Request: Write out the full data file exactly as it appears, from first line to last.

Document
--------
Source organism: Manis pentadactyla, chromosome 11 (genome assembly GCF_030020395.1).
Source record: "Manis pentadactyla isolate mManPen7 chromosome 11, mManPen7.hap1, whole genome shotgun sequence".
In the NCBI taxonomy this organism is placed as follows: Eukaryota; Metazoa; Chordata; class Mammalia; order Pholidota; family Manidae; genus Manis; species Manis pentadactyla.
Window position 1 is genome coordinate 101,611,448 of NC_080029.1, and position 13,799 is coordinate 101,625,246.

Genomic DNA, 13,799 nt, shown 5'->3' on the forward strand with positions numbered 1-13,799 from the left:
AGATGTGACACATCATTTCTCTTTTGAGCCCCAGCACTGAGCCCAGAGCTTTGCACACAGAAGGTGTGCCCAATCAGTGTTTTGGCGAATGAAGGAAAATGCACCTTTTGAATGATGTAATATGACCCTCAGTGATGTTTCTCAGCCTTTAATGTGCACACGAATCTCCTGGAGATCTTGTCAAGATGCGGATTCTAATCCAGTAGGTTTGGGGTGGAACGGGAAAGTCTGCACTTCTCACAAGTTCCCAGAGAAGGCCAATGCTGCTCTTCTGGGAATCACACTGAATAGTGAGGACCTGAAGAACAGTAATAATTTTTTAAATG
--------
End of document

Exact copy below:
Source organism: Manis pentadactyla, chromosome 11 (genome assembly GCF_030020395.1).
Source record: "Manis pentadactyla isolate mManPen7 chromosome 11, mManPen7.hap1, whole genome shotgun sequence".
In the NCBI taxonomy this organism is placed as follows: Eukaryota; Metazoa; Chordata; class Mammalia; order Pholidota; family Manidae; genus Manis; species Manis pentadactyla.
Window position 1 is genome coordinate 101,611,448 of NC_080029.1, and position 13,799 is coordinate 101,625,246.

Genomic DNA, 13,799 nt, shown 5'->3' on the forward strand with positions numbered 1-13,799 from the left:
AGATGTGACACATCATTTCTCTTTTGAGCCCCAGCACTGAGCCCAGAGCTTTGCACACAGAAGGTGTGCCCAATCAGTGTTTTGGCGAATGAAGGAAAATGCACCTTTTGAATGATGTAATATGACCCTCAGTGATGTTTCTCAGCCTTTAATGTGCACACGAATCTCCTGGAGATCTTGTCAAGATGCGGATTCTAATCCAGTAGGTTTGGGGTGGAACGGGAAAGTCTGCACTTCTCACAAGTTCCCAGAGAAGGCCAATGCTGCTCTTCTGGGAATCACACTGAATAGTGAGGACCTGAAGAACAGTAATAATTTTTTAAATG